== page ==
When Can New Jersey Police Use Wiretapping?

phone linesHave you been charged with a crime following a wiretap by law enforcement? New Jersey law enforcement officials possess the power to use wiretaps to monitor and record communication and information sent over a land line phone or cell phone in order to obtain evidence against you in certain situations. However, police must operate under specific guidelines that control and regulate how wiretapping must be conducted. Evidence not procured according to these guidelines can be suppressed (inadmissible in court). If you have been charged after law enforcement gained information from a wiretap, contact an experienced attorney to protect your rights. The attorneys at Villani & DeLuca in Point Pleasant Beach, New Jersey possess the experience and knowledge needed to handle wiretapping and other electronic evidence.

New Jersey Wiretapping and Electronic Surveillance Control Act

The Wiretapping & Electronic Surveillance Control Act, under N.J.S.A. 2A:156A-1, regulates the specifics of just when and how law enforcement can intercept wiretaps or recording of any electronic or oral communications. This interception by police officers is clearly defined within the law and must follow strict guidelines, otherwise a knowledgeable attorney can challenge the information that was gathered and collected. Certain communications do not need to follow these guidelines, including telephone conversations where the police are a party of the conversation, if the telephone conversation include a prison inmate that is currently incarcerated, or whenever any party to the telephone conversation has consented to the recording.

Criminal Activities Where Police can Use a Wiretap

Wiretaps can only be used in connection with procuring evidence for certain criminal activities. According to N.J.S.A. 2A:156A-8, these offenses include:

Process for Establishing a Wiretap

Typically, when law enforcement applies for a valid wiretap they must take certain steps in order to avoid infringing on your legal rights. Otherwise, the wiretap information may not be allowed to be entered into court proceedings. Generally it starts with a police officer who is investigating possible criminal wrongdoing and is looking for more information and fills out a formal application that provides providing specific facts. This includes needing to display sufficient grounds to believe the interception of an electronic communication service is relevant to an ongoing criminal investigation involving one of the above crimes. Then, the New Jersey Attorney General or the local county prosecutor will review the application and authorize the officer to go before a judge to approve the wiretap. Once presented to a judge, the judge will make the final determination that there is or is not a very good reason to assume that the person who will be wiretapped and have their personal information intercepted is engaged in one of the criminal activities as listed by the police officer. If the judges authorizes a wiretap or any other electronic surveillance, they may place certain restrictions on how it is conducted.

What if Law Enforcement Improperly Wiretaps Someone?

Failure to comply with these strict guidelines can result in the suppression of the evidence obtained by the wiretap. According to N.J.S.A. 2A:156A-21, anyone who is negatively affected by wiretap may file a court motion so that the information from the wiretaps cannot be used in a court case. Since most people do not know how to properly file this motion, it is wise to have an attorney file this for you. The recording and any evidence found therein may be suppressed and deemed unlawful under any of the following grounds:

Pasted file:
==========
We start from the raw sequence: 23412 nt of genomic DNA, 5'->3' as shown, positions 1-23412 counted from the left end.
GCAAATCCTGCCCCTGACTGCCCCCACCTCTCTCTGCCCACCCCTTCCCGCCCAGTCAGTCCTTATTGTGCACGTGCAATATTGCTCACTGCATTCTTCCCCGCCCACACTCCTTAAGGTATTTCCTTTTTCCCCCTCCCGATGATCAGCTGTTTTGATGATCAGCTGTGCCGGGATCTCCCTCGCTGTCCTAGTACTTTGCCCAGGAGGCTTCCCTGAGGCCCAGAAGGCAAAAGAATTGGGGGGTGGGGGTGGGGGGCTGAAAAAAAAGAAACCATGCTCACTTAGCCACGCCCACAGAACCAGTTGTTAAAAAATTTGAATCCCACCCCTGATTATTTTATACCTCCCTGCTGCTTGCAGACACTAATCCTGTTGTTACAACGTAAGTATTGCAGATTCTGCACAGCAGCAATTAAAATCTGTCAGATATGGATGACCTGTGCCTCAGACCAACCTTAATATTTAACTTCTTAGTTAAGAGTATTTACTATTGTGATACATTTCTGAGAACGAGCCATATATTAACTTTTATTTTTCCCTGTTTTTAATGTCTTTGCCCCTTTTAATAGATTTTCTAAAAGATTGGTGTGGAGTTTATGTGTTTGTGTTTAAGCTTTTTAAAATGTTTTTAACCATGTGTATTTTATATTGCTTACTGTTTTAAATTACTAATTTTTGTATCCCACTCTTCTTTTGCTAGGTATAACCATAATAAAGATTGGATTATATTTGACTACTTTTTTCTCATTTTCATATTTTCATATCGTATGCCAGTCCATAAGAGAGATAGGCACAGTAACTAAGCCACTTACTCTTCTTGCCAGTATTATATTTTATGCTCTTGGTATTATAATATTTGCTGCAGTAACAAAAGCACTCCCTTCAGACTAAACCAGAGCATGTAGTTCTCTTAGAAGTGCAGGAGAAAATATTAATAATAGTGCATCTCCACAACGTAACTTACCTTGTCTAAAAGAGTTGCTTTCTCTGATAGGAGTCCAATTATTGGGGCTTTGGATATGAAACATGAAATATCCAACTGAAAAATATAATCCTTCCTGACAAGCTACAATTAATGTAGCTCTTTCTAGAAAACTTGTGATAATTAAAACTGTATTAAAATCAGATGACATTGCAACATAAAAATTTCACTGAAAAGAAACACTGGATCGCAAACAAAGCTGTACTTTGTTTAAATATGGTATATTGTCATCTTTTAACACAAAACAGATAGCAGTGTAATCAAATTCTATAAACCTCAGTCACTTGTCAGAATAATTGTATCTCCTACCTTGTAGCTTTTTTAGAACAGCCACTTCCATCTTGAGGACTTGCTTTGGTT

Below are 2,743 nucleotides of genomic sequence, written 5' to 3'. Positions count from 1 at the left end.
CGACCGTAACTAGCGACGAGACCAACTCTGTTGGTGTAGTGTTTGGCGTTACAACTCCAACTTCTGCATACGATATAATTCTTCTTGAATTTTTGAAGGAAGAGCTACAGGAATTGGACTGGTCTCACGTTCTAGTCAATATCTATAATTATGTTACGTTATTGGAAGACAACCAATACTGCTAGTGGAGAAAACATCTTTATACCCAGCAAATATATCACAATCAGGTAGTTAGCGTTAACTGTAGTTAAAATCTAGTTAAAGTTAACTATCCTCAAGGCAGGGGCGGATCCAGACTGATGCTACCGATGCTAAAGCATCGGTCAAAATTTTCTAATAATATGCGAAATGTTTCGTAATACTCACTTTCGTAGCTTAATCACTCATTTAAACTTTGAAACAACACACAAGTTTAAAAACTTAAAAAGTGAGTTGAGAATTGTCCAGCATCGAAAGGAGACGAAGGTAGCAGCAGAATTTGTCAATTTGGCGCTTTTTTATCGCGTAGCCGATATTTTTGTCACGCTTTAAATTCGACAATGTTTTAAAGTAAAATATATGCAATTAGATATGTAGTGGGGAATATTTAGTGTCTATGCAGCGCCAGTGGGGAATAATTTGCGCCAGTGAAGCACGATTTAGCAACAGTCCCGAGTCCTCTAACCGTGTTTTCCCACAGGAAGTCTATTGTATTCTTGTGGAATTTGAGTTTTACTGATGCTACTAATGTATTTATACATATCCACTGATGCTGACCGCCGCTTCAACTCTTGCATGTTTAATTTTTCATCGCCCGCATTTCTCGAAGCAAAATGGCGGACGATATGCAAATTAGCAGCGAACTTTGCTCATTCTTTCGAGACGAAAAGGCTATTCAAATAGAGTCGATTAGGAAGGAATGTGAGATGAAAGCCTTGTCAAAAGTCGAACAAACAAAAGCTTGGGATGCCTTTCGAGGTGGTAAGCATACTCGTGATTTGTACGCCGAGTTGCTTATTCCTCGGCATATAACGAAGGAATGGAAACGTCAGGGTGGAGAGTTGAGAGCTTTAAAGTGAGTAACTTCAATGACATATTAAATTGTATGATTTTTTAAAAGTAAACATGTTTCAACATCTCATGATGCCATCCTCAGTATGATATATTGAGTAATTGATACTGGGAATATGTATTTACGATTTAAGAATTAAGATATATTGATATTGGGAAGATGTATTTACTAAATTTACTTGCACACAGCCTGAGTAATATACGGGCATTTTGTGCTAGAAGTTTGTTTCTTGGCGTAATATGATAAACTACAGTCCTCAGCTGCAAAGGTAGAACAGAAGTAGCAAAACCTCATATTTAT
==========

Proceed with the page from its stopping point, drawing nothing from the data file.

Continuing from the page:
If any of these elements were not properly followed, the wiretap and any evidence found therein may be deemed inadmissible and cannot be used against you in a criminal trial regardless of what is contained in the information that was recorded.

NJ Police Wiretaps Differ From Personal Recordings

New Jersey police have to follow different rules and procedures when it comes to wiretapping than private citizens have to follow when they wiretap other people, which may happen during divorce proceedings. In New Jersey, private citizens can only record conversations in which they are a direct participant. People can not record the phone calls of other people when they are not a part of the phone call. If the private citizen is directly involved in a phone conversation and records the conversation, they may legally provide the police with a copy of that conversation even if the police denied a wiretap.

Wiretapping and Email

Wiretapping and electronic surveillance focuses on information that is being transmitted. If police are denied a wiretap or electronic surveillance order, the police may still gain access to your email after the fact. If you store your email on a computer, then police may apply for a search warrant that would allow them to review your emails. The New Jersey legal system tends to lag behind advances in technology, so it is best to consult with an experienced attorney on how best to handle surveillance and the latest technology which you may be using.

Defending Wiretapping Cases

If you find yourself in a situation where you or a loved one has been charged with a criminal offense due to information gained from a wiretap, contact an experienced attorney to fight your case. The attorneys at Villani & DeLuca possess the knowledge and experience needed to properly defend a case involving wiretapping, including the filing of a motion to suppress the evidence found in the wiretap. We can help you if you are facing charges in any of the courts in Ocean County or Monmouth County, New Jersey.

home-publications